For the past couple of years I have really been enjoying fairytale retellings, so when the opportunity to review Damsel came up I jumped at the chance not really knowing what it would be about beyond Princes, Damsels and dragons.

Unusually I’m going to start my review by talking about the ending because I think it will be the part of this book that is most controversial and potentially disliked. For my part, I got to the end and said aloud to the empty room “WHAT.THE.HELL”. I’m not going to give any spoilers beyond saying that the secret behind Prince Emory’s slaying of the dragon is… graphic, disgusting and fairly shocking. It definitely hit me from left field, although thinking about the book as a whole I think you could argue that there’s a strong theme throughout that builds up to this ending.

As much as the ending wasn’t my favourite part of the book, it does add to the grim, gritty, dark tone of the story. I still dropped my rating of Damsel by a star because for me, it took the book in a direction I felt was unnecessary. I feel like the feminist tone of the book and the gradual rebellion of Ama was strong enough to make a fantastic story without needing the truly bizarre shock factor part of the ending.

Ending aside, I was hooked on this book from the first page. Arnold’s writing style lends itself fantastically to the fairytale genre and I thought the world building in this book was particularly strong- possibly because Ama is discovering the world at the same time the reader is.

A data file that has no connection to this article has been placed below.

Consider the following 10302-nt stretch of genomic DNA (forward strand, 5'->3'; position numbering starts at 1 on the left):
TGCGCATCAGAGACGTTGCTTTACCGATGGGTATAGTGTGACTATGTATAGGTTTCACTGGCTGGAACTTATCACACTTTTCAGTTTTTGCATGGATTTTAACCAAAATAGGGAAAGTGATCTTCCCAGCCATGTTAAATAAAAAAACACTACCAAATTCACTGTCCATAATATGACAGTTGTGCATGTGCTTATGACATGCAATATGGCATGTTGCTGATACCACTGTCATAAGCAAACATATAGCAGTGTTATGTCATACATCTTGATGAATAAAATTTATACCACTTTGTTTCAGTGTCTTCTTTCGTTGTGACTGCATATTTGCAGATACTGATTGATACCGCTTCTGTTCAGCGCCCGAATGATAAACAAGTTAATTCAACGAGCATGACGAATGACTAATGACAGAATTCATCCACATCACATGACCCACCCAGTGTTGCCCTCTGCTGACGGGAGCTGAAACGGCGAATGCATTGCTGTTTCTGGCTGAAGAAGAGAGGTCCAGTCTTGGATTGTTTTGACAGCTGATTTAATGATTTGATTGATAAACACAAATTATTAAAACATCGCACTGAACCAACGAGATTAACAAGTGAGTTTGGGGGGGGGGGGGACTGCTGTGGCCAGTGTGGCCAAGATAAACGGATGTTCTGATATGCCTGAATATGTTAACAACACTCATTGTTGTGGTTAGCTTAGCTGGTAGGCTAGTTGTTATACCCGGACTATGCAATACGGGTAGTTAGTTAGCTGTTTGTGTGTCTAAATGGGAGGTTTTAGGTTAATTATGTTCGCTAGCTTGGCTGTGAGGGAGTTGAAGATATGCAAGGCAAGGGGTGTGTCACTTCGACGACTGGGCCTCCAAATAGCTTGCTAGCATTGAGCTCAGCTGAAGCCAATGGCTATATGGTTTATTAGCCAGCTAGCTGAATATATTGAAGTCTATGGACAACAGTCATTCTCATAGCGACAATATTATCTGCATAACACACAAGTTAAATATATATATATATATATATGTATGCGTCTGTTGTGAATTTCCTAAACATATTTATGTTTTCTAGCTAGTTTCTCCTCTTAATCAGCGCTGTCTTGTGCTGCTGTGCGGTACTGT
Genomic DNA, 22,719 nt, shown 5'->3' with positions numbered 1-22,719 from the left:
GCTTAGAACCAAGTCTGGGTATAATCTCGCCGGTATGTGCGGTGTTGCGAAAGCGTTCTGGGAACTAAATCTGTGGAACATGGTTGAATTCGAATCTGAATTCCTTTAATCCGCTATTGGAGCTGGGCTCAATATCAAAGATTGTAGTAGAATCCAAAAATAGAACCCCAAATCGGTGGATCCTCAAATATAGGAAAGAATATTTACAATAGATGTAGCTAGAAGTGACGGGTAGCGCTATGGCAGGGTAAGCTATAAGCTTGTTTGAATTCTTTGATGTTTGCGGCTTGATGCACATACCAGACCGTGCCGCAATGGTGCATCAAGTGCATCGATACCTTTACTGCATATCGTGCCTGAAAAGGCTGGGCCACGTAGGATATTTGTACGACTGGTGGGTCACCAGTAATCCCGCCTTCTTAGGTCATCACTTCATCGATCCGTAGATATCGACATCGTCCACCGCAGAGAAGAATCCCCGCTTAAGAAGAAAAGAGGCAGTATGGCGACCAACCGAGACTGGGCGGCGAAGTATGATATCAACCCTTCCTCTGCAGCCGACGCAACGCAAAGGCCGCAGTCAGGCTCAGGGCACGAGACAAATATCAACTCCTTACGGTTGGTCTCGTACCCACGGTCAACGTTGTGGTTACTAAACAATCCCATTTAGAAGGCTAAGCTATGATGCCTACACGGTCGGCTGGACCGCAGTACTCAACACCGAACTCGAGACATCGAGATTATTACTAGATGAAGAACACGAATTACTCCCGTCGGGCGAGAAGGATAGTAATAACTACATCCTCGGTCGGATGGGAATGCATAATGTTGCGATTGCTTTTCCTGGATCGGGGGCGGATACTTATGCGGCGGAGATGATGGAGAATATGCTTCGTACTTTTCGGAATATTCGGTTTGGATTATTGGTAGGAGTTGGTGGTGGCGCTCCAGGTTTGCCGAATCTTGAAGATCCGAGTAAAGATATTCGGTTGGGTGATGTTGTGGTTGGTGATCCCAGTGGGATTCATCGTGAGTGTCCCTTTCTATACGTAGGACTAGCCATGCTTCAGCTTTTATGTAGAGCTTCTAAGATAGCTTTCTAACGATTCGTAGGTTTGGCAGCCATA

This book will make you angry, sad, probably a little big disgusted in places but it will also give you some real feminist satisfaction. This is a truly grim fairytale, so if you’re looking for a romance, this is not it. It’s gritty, but also beautifully written. Just don’t blame me if you read it and hate the ending…

Thanks to Harper 360 for sending me a proof copy of this book in exchange for an honest review.

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Children of Blood and Bone by Tomi Adeyemi

Children of Blood and Bone by Tomi Adeyemi

My rating: 5 of 5 stars

Thank you to Macmillan and My Kinda Book for providing an uncorrected proof copy.

They killed my mother.
They took our magic.
They tried to bury us.
Now we rise.

If you are remotely interested in the world of YA fiction you can’t have missed the hype surrounding Tomi Adeyemi’s debut novel Children of Blood Bone. For this reason, I was thrilled when My Kinda Book offered to send me an ARC. My first reaction was, wow, that’s a big book. It’s possibly the longest YA book I’ve ever seen at a mighty 600 pages but trust me when I say there is no fat to this book. Every word is vital to the story. It’s an intricate, beautifully woven story and the parallels it draws between the society of Orisha and our own society is stark and important.

Children of Blood and Bone opens in an Orisha devoid of magic where once it was rich. Different majis had different powers; some were burners, others were reapers controlling death alongside healers and tiders who could control the waves. Zelie, our heroine and the daughter of a reaper, has become used to life without magic, without her mother and with the ever present danger of a monarchy hell bent on eradicationg magic forever shadowing her life. Zelie has one chance to bring back magic and with the help of her brother and a rogue princess she embarks on an epic journey to acheive her goal, whilst struggling to contain her powers and her feelings for an enemy.